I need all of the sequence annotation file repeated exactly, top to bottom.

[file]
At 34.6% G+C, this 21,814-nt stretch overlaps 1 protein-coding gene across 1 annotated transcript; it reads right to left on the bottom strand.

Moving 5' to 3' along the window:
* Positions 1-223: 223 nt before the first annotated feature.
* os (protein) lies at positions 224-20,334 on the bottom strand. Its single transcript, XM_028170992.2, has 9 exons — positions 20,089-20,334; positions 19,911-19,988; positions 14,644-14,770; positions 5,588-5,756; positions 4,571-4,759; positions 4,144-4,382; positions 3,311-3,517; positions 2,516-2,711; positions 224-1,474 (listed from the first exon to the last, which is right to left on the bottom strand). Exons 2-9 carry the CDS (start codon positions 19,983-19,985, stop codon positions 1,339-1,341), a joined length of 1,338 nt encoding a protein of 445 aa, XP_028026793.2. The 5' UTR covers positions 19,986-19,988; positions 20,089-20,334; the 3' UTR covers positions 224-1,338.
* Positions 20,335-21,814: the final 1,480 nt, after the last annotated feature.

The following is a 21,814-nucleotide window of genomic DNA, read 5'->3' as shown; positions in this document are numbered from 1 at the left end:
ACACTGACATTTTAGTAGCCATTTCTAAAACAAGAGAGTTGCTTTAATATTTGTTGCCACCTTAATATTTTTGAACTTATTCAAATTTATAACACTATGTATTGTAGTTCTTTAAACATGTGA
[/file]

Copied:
At 34.6% G+C, this 21,814-nt stretch overlaps 1 protein-coding gene across 1 annotated transcript; it reads right to left on the bottom strand.

Moving 5' to 3' along the window:
* Positions 1-223: 223 nt before the first annotated feature.
* os (protein) lies at positions 224-20,334 on the bottom strand. Its single transcript, XM_028170992.2, has 9 exons — positions 20,089-20,334; positions 19,911-19,988; positions 14,644-14,770; positions 5,588-5,756; positions 4,571-4,759; positions 4,144-4,382; positions 3,311-3,517; positions 2,516-2,711; positions 224-1,474 (listed from the first exon to the last, which is right to left on the bottom strand). Exons 2-9 carry the CDS (start codon positions 19,983-19,985, stop codon positions 1,339-1,341), a joined length of 1,338 nt encoding a protein of 445 aa, XP_028026793.2. The 5' UTR covers positions 19,986-19,988; positions 20,089-20,334; the 3' UTR covers positions 224-1,338.
* Positions 20,335-21,814: the final 1,480 nt, after the last annotated feature.

The following is a 21,814-nucleotide window of genomic DNA, read 5'->3' as shown; positions in this document are numbered from 1 at the left end:
ACACTGACATTTTAGTAGCCATTTCTAAAACAAGAGAGTTGCTTTAATATTTGTTGCCACCTTAATATTTTTGAACTTATTCAAATTTATAACACTATGTATTGTAGTTCTTTAAACATGTGA